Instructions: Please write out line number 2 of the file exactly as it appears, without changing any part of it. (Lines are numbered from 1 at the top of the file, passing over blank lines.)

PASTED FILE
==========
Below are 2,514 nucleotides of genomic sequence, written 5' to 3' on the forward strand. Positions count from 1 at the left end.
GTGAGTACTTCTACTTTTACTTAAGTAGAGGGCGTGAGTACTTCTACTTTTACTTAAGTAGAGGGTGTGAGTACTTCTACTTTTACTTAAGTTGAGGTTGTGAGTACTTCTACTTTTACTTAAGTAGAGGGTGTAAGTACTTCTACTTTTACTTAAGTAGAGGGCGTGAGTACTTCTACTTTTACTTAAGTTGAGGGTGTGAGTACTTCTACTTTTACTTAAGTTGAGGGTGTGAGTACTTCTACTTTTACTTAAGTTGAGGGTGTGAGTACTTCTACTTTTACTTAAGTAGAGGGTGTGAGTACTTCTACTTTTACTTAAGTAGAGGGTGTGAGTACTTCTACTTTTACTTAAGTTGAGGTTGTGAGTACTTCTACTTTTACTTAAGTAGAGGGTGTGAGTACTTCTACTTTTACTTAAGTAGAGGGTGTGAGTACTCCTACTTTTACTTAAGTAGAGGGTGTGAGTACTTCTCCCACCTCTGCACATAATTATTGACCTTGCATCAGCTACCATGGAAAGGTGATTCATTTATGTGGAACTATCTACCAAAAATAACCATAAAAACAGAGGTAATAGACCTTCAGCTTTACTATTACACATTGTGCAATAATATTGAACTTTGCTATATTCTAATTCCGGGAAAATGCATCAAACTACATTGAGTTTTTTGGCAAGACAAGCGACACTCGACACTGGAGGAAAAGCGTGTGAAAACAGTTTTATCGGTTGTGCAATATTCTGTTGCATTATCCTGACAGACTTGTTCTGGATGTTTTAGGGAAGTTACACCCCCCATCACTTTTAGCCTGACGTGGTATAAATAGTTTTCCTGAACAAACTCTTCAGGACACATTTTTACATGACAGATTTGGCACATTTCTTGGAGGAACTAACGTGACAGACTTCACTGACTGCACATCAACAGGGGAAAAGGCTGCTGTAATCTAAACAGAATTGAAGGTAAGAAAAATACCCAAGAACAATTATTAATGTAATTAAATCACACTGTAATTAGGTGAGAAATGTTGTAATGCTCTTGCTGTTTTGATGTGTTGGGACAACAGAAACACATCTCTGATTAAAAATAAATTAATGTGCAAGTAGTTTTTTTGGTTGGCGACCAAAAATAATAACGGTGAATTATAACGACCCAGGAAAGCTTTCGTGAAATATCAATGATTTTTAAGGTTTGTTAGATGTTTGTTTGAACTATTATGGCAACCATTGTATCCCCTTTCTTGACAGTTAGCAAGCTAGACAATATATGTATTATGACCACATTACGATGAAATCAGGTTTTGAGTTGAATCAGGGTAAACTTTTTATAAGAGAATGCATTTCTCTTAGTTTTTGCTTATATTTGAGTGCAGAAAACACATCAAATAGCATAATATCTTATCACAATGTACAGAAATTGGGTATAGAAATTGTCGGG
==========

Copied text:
GTGAGTACTTCTACTTTTACTTAAGTAGAGGGCGTGAGTACTTCTACTTTTACTTAAGTAGAGGGTGTGAGTACTTCTACTTTTACTTAAGTTGAGGTTGTGAGTACTTCTACTTTTACTTAAGTAGAGGGTGTAAGTACTTCTACTTTTACTTAAGTAGAGGGCGTGAGTACTTCTACTTTTACTTAAGTTGAGGGTGTGAGTACTTCTACTTTTACTTAAGTTGAGGGTGTGAGTACTTCTACTTTTACTTAAGTTGAGGGTGTGAGTACTTCTACTTTTACTTAAGTAGAGGGTGTGAGTACTTCTACTTTTACTTAAGTAGAGGGTGTGAGTACTTCTACTTTTACTTAAGTTGAGGTTGTGAGTACTTCTACTTTTACTTAAGTAGAGGGTGTGAGTACTTCTACTTTTACTTAAGTAGAGGGTGTGAGTACTCCTACTTTTACTTAAGTAGAGGGTGTGAGTACTTCTCCCACCTCTGCACATAATTATTGACCTTGCATCAGCTACCATGGAAAGGTGATTCATTTATGTGGAACTATCTACCAAAAATAACCATAAAAACAGAGGTAATAGACCTTCAGCTTTACTATTACACATTGTGCAATAATATTGAACTTTGCTATATTCTAATTCCGGGAAAATGCATCAAACTACATTGAGTTTTTTGGCAAGACAAGCGACACTCGACACTGGAGGAAAAGCGTGTGAAAACAGTTTTATCGGTTGTGCAATATTCTGTTGCATTATCCTGACAGACTTGTTCTGGATGTTTTAGGGAAGTTACACCCCCCATCACTTTTAGCCTGACGTGGTATAAATAGTTTTCCTGAACAAACTCTTCAGGACACATTTTTACATGACAGATTTGGCACATTTCTTGGAGGAACTAACGTGACAGACTTCACTGACTGCACATCAACAGGGGAAAAGGCTGCTGTAATCTAAACAGAATTGAAGGTAAGAAAAATACCCAAGAACAATTATTAATGTAATTAAATCACACTGTAATTAGGTGAGAAATGTTGTAATGCTCTTGCTGTTTTGATGTGTTGGGACAACAGAAACACATCTCTGATTAAAAATAAATTAATGTGCAAGTAGTTTTTTTGGTTGGCGACCAAAAATAATAACGGTGAATTATAACGACCCAGGAAAGCTTTCGTGAAATATCAATGATTTTTAAGGTTTGTTAGATGTTTGTTTGAACTATTATGGCAACCATTGTATCCCCTTTCTTGACAGTTAGCAAGCTAGACAATATATGTATTATGACCACATTACGATGAAATCAGGTTTTGAGTTGAATCAGGGTAAACTTTTTATAAGAGAATGCATTTCTCTTAGTTTTTGCTTATATTTGAGTGCAGAAAACACATCAAATAGCATAATATCTTATCACAATGTACAGAAATTGGGTATAGAAATTGTCGGG